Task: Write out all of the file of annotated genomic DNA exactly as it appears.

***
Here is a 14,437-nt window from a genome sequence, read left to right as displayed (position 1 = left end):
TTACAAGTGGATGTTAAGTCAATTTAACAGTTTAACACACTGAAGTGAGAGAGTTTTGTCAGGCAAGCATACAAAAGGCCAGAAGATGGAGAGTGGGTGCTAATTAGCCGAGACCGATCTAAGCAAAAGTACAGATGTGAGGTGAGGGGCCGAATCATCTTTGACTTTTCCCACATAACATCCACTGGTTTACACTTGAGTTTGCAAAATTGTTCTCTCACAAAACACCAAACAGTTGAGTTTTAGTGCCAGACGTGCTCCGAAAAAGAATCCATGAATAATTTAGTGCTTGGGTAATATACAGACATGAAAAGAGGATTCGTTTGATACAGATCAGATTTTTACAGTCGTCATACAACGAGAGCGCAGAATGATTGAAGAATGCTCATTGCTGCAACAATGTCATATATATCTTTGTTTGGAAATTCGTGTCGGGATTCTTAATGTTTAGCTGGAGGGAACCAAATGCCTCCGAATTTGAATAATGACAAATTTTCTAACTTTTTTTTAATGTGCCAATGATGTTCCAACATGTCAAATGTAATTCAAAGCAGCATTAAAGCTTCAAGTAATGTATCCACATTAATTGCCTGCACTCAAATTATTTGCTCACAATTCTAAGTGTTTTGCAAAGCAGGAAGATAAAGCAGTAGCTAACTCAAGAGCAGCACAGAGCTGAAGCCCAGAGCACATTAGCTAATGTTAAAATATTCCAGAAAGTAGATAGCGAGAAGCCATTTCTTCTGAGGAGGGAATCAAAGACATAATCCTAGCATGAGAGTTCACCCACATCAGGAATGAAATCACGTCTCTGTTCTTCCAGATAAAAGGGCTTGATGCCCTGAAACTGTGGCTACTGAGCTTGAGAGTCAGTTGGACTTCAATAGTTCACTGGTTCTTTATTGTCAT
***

Here is a 14,437-nt window from a genome sequence, read left to right as displayed (position 1 = left end):
TTACAAGTGGATGTTAAGTCAATTTAACAGTTTAACACACTGAAGTGAGAGAGTTTTGTCAGGCAAGCATACAAAAGGCCAGAAGATGGAGAGTGGGTGCTAATTAGCCGAGACCGATCTAAGCAAAAGTACAGATGTGAGGTGAGGGGCCGAATCATCTTTGACTTTTCCCACATAACATCCACTGGTTTACACTTGAGTTTGCAAAATTGTTCTCTCACAAAACACCAAACAGTTGAGTTTTAGTGCCAGACGTGCTCCGAAAAAGAATCCATGAATAATTTAGTGCTTGGGTAATATACAGACATGAAAAGAGGATTCGTTTGATACAGATCAGATTTTTACAGTCGTCATACAACGAGAGCGCAGAATGATTGAAGAATGCTCATTGCTGCAACAATGTCATATATATCTTTGTTTGGAAATTCGTGTCGGGATTCTTAATGTTTAGCTGGAGGGAACCAAATGCCTCCGAATTTGAATAATGACAAATTTTCTAACTTTTTTTTAATGTGCCAATGATGTTCCAACATGTCAAATGTAATTCAAAGCAGCATTAAAGCTTCAAGTAATGTATCCACATTAATTGCCTGCACTCAAATTATTTGCTCACAATTCTAAGTGTTTTGCAAAGCAGGAAGATAAAGCAGTAGCTAACTCAAGAGCAGCACAGAGCTGAAGCCCAGAGCACATTAGCTAATGTTAAAATATTCCAGAAAGTAGATAGCGAGAAGCCATTTCTTCTGAGGAGGGAATCAAAGACATAATCCTAGCATGAGAGTTCACCCACATCAGGAATGAAATCACGTCTCTGTTCTTCCAGATAAAAGGGCTTGATGCCCTGAAACTGTGGCTACTGAGCTTGAGAGTCAGTTGGACTTCAATAGTTCACTGGTTCTTTATTGTCAT